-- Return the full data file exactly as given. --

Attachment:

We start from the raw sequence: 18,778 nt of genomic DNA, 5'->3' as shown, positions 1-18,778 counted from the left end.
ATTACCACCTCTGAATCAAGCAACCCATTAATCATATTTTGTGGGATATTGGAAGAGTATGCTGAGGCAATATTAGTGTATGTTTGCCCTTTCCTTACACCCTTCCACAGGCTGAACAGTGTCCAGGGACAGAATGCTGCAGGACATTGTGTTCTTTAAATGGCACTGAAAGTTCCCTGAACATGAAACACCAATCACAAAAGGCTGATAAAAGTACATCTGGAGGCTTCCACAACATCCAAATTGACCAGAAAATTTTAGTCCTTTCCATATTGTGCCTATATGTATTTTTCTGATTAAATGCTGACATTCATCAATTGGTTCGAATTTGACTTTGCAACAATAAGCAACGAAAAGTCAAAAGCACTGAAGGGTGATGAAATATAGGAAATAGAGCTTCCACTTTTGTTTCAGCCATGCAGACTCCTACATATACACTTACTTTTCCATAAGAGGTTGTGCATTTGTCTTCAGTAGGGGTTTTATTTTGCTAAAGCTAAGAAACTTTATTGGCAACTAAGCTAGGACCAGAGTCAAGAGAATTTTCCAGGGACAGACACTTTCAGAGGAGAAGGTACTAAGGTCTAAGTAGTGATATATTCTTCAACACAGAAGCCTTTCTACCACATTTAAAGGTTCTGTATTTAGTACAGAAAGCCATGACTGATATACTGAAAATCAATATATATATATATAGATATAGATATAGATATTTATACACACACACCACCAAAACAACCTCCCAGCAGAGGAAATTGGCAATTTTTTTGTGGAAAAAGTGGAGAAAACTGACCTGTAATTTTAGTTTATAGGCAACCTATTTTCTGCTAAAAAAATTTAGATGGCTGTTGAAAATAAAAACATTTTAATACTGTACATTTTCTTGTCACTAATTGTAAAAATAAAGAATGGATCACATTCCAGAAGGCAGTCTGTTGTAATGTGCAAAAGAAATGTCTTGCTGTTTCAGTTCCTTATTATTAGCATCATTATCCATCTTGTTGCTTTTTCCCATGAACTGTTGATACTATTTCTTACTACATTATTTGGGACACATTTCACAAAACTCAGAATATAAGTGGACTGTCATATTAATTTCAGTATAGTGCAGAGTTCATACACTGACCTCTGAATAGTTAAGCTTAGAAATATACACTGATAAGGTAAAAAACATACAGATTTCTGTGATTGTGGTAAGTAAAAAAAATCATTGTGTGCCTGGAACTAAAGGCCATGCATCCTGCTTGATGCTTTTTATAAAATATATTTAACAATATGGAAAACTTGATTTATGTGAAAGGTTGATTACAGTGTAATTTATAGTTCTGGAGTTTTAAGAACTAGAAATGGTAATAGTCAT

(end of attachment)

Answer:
We start from the raw sequence: 18,778 nt of genomic DNA, 5'->3' as shown, positions 1-18,778 counted from the left end.
ATTACCACCTCTGAATCAAGCAACCCATTAATCATATTTTGTGGGATATTGGAAGAGTATGCTGAGGCAATATTAGTGTATGTTTGCCCTTTCCTTACACCCTTCCACAGGCTGAACAGTGTCCAGGGACAGAATGCTGCAGGACATTGTGTTCTTTAAATGGCACTGAAAGTTCCCTGAACATGAAACACCAATCACAAAAGGCTGATAAAAGTACATCTGGAGGCTTCCACAACATCCAAATTGACCAGAAAATTTTAGTCCTTTCCATATTGTGCCTATATGTATTTTTCTGATTAAATGCTGACATTCATCAATTGGTTCGAATTTGACTTTGCAACAATAAGCAACGAAAAGTCAAAAGCACTGAAGGGTGATGAAATATAGGAAATAGAGCTTCCACTTTTGTTTCAGCCATGCAGACTCCTACATATACACTTACTTTTCCATAAGAGGTTGTGCATTTGTCTTCAGTAGGGGTTTTATTTTGCTAAAGCTAAGAAACTTTATTGGCAACTAAGCTAGGACCAGAGTCAAGAGAATTTTCCAGGGACAGACACTTTCAGAGGAGAAGGTACTAAGGTCTAAGTAGTGATATATTCTTCAACACAGAAGCCTTTCTACCACATTTAAAGGTTCTGTATTTAGTACAGAAAGCCATGACTGATATACTGAAAATCAATATATATATATATAGATATAGATATAGATATTTATACACACACACCACCAAAACAACCTCCCAGCAGAGGAAATTGGCAATTTTTTTGTGGAAAAAGTGGAGAAAACTGACCTGTAATTTTAGTTTATAGGCAACCTATTTTCTGCTAAAAAAATTTAGATGGCTGTTGAAAATAAAAACATTTTAATACTGTACATTTTCTTGTCACTAATTGTAAAAATAAAGAATGGATCACATTCCAGAAGGCAGTCTGTTGTAATGTGCAAAAGAAATGTCTTGCTGTTTCAGTTCCTTATTATTAGCATCATTATCCATCTTGTTGCTTTTTCCCATGAACTGTTGATACTATTTCTTACTACATTATTTGGGACACATTTCACAAAACTCAGAATATAAGTGGACTGTCATATTAATTTCAGTATAGTGCAGAGTTCATACACTGACCTCTGAATAGTTAAGCTTAGAAATATACACTGATAAGGTAAAAAACATACAGATTTCTGTGATTGTGGTAAGTAAAAAAAATCATTGTGTGCCTGGAACTAAAGGCCATGCATCCTGCTTGATGCTTTTTATAAAATATATTTAACAATATGGAAAACTTGATTTATGTGAAAGGTTGATTACAGTGTAATTTATAGTTCTGGAGTTTTAAGAACTAGAAATGGTAATAGTCAT